Monday, November 25, 2013

The Smile and Show Gratitude Game



                                   


Since it is so close to Christmas, I thought I would share the “Smile and Show Gratitude” game.


Sometimes it is really hard for kids to be able to smile and show gratitude when they receive presents that they do not want or like.  When I taught preschool, we would play a fun game to teach kids to smile and say, “thank you.”  The game helped  children get in the habit of saying “thank you” when they received a gift, even if it was something like underwear. 


Here is an example.   I would ask, “What would you do if you got a tuna sandwich for Christmas?”  Of course they would laugh, but then they were to say, “I would say thank you.” I would always try to think of really crazy gift ideas.  But no matter how crazy the gift idea was, the children were always to say, “I would say thank you.” 


Being silly helped them want to play the game.  They learned to say thank you no matter what the gift was. It was also helpful teaching  them in a safe and comfortable environment. 


I now homeschool my two boys and I have changed how we play the game.


It now involves the boys going to find the strangest item that they can find and wrapping it or putting it in a gift bag.   Then they exchange the presents with each other.


The fun of the game is finding a funny and unusual “gift” and seeing if they can throw off the other brother.


The challenge of this new twist is to practice saying thank you without having a shocked look on your face.  It also helps kids learn to tell why they are grateful for that item. It is so fun that my kids play over and over again.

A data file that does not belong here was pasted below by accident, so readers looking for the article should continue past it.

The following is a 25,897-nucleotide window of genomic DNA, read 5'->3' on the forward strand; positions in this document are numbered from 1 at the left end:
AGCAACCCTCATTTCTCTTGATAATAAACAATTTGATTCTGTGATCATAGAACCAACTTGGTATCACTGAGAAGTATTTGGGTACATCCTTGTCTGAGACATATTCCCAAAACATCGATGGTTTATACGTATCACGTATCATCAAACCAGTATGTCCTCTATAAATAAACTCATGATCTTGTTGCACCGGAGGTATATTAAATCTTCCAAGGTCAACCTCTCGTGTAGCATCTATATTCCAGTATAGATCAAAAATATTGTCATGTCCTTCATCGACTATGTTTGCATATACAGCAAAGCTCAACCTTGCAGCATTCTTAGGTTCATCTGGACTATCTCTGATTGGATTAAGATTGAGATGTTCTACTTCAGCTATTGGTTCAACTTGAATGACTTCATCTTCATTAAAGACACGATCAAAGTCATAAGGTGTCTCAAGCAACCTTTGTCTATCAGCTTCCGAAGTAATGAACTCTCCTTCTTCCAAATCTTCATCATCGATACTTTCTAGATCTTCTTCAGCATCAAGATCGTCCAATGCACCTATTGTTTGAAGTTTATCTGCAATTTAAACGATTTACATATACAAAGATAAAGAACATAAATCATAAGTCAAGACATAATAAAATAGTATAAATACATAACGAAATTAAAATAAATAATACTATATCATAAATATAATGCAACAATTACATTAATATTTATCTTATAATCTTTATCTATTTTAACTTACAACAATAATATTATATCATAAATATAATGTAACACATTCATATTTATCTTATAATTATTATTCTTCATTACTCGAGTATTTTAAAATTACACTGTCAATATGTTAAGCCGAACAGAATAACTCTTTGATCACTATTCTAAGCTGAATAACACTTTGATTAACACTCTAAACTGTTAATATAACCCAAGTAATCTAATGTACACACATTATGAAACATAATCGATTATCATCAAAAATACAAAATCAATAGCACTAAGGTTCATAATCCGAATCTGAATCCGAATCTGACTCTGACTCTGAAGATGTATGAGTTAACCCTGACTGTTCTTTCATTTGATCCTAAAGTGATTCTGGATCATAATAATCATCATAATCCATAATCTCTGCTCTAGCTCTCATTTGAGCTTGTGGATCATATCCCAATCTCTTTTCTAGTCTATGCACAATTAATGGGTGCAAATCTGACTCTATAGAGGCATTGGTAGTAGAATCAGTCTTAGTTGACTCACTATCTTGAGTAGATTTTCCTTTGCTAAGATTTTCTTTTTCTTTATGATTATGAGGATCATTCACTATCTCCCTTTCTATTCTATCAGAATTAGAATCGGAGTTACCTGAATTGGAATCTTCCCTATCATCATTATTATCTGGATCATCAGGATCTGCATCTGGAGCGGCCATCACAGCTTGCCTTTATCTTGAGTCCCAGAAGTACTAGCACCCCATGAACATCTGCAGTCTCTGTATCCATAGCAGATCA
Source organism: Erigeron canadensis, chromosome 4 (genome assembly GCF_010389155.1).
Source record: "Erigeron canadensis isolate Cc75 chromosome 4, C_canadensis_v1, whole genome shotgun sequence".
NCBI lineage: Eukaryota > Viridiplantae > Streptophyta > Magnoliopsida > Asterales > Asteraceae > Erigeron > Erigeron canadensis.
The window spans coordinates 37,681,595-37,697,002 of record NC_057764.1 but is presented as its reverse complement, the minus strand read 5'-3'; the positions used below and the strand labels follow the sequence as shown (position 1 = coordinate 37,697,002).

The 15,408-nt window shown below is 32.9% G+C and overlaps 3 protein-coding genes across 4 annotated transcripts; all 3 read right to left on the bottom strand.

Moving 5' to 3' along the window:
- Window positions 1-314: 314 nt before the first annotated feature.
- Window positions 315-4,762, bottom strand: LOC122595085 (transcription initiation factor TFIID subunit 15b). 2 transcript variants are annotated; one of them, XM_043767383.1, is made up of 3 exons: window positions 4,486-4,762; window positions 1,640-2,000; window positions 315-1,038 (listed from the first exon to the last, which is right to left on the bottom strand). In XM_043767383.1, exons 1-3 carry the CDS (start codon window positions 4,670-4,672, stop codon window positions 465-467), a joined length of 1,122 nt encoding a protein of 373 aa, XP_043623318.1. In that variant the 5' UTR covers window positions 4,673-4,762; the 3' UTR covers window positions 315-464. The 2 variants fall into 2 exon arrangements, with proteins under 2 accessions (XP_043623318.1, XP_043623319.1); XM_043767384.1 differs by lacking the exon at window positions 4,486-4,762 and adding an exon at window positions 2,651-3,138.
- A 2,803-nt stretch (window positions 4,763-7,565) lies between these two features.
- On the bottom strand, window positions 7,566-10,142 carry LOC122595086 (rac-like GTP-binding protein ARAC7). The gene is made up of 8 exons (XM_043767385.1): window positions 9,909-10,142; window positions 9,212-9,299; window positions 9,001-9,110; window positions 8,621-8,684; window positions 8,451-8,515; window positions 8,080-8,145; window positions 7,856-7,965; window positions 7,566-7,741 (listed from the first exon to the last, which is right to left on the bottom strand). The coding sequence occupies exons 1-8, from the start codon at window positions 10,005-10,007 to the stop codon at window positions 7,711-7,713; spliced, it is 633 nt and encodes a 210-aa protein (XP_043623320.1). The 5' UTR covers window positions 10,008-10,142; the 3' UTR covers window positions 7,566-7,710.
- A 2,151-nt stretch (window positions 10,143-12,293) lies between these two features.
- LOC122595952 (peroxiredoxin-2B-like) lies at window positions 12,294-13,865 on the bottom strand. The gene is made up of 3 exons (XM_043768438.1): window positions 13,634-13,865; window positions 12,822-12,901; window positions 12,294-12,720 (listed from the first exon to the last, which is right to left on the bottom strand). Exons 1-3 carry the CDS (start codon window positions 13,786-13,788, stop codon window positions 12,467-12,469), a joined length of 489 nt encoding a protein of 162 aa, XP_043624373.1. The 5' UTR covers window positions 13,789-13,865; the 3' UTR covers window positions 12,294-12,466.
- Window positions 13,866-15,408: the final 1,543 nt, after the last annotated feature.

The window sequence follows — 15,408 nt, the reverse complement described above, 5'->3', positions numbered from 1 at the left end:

I love watching them play it because it is always interesting to see what ideas they can come up with for the usefulness of the item. My older son was once presented an old torn sock during the game. He said, “Wow, thank you! I really needed this so I can make a sock puppet.”

5 comments:

  1. The outward action is a starting point. It is good if we can figure a way for them to practice developing this feeling in their heart, so that it can be honestly expressed.

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  2. I like the last part-finding a reason to be thankful for it-best. Learning to be content, be grateful and be genuinely polite are skills most adults still need to practice.

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  3. I love this! What a great way to get the small people to practice gratitude.

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  4. Thank you very much for your comments!

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